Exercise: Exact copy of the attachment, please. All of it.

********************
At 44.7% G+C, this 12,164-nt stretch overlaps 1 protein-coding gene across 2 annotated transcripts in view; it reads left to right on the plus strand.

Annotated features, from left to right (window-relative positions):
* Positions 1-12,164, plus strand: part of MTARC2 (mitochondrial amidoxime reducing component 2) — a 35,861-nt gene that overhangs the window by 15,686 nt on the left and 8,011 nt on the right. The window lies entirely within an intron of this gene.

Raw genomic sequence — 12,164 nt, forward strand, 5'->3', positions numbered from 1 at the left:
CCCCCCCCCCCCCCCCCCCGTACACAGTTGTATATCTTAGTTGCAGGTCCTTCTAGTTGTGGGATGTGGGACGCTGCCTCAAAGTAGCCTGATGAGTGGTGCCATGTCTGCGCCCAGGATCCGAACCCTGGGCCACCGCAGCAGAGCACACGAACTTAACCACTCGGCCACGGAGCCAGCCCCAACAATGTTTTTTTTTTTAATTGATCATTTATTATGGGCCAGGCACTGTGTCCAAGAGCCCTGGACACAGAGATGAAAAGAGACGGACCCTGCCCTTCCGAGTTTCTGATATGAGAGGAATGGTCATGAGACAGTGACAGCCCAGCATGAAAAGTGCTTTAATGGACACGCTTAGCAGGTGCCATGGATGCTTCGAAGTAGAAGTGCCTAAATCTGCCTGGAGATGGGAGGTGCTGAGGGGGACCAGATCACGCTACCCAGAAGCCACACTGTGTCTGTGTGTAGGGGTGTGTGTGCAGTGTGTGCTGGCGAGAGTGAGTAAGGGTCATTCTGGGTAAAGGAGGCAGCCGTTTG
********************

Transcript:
At 44.7% G+C, this 12,164-nt stretch overlaps 1 protein-coding gene across 2 annotated transcripts in view; it reads left to right on the plus strand.

Annotated features, from left to right (window-relative positions):
* Positions 1-12,164, plus strand: part of MTARC2 (mitochondrial amidoxime reducing component 2) — a 35,861-nt gene that overhangs the window by 15,686 nt on the left and 8,011 nt on the right. The window lies entirely within an intron of this gene.

Raw genomic sequence — 12,164 nt, forward strand, 5'->3', positions numbered from 1 at the left:
CCCCCCCCCCCCCCCCCCCGTACACAGTTGTATATCTTAGTTGCAGGTCCTTCTAGTTGTGGGATGTGGGACGCTGCCTCAAAGTAGCCTGATGAGTGGTGCCATGTCTGCGCCCAGGATCCGAACCCTGGGCCACCGCAGCAGAGCACACGAACTTAACCACTCGGCCACGGAGCCAGCCCCAACAATGTTTTTTTTTTTAATTGATCATTTATTATGGGCCAGGCACTGTGTCCAAGAGCCCTGGACACAGAGATGAAAAGAGACGGACCCTGCCCTTCCGAGTTTCTGATATGAGAGGAATGGTCATGAGACAGTGACAGCCCAGCATGAAAAGTGCTTTAATGGACACGCTTAGCAGGTGCCATGGATGCTTCGAAGTAGAAGTGCCTAAATCTGCCTGGAGATGGGAGGTGCTGAGGGGGACCAGATCACGCTACCCAGAAGCCACACTGTGTCTGTGTGTAGGGGTGTGTGTGCAGTGTGTGCTGGCGAGAGTGAGTAAGGGTCATTCTGGGTAAAGGAGGCAGCCGTTTG